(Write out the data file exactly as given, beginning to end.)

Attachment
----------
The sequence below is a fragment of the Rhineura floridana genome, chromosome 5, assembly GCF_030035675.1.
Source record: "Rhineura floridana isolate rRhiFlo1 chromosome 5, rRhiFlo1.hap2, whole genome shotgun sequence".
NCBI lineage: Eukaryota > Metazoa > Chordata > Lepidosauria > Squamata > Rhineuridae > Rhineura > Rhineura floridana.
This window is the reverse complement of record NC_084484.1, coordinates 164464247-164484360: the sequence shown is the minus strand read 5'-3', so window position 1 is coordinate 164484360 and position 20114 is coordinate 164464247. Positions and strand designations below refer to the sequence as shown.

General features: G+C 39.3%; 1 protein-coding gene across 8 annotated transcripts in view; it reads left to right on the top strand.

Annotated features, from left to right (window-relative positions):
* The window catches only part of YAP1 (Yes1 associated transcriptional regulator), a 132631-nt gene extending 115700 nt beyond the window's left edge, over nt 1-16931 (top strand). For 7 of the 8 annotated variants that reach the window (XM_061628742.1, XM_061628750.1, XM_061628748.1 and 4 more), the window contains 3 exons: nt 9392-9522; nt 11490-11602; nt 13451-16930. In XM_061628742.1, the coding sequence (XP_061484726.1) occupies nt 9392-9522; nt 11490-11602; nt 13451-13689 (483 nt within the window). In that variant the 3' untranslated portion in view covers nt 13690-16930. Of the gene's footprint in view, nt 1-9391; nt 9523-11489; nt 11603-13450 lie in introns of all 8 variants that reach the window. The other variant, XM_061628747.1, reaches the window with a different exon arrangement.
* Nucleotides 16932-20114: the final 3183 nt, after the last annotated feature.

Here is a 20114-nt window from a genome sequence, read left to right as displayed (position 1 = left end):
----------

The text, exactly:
The sequence below is a fragment of the Rhineura floridana genome, chromosome 5, assembly GCF_030035675.1.
Source record: "Rhineura floridana isolate rRhiFlo1 chromosome 5, rRhiFlo1.hap2, whole genome shotgun sequence".
NCBI lineage: Eukaryota > Metazoa > Chordata > Lepidosauria > Squamata > Rhineuridae > Rhineura > Rhineura floridana.
This window is the reverse complement of record NC_084484.1, coordinates 164464247-164484360: the sequence shown is the minus strand read 5'-3', so window position 1 is coordinate 164484360 and position 20114 is coordinate 164464247. Positions and strand designations below refer to the sequence as shown.

General features: G+C 39.3%; 1 protein-coding gene across 8 annotated transcripts in view; it reads left to right on the top strand.

Annotated features, from left to right (window-relative positions):
* The window catches only part of YAP1 (Yes1 associated transcriptional regulator), a 132631-nt gene extending 115700 nt beyond the window's left edge, over nt 1-16931 (top strand). For 7 of the 8 annotated variants that reach the window (XM_061628742.1, XM_061628750.1, XM_061628748.1 and 4 more), the window contains 3 exons: nt 9392-9522; nt 11490-11602; nt 13451-16930. In XM_061628742.1, the coding sequence (XP_061484726.1) occupies nt 9392-9522; nt 11490-11602; nt 13451-13689 (483 nt within the window). In that variant the 3' untranslated portion in view covers nt 13690-16930. Of the gene's footprint in view, nt 1-9391; nt 9523-11489; nt 11603-13450 lie in introns of all 8 variants that reach the window. The other variant, XM_061628747.1, reaches the window with a different exon arrangement.
* Nucleotides 16932-20114: the final 3183 nt, after the last annotated feature.

Here is a 20114-nt window from a genome sequence, read left to right as displayed (position 1 = left end):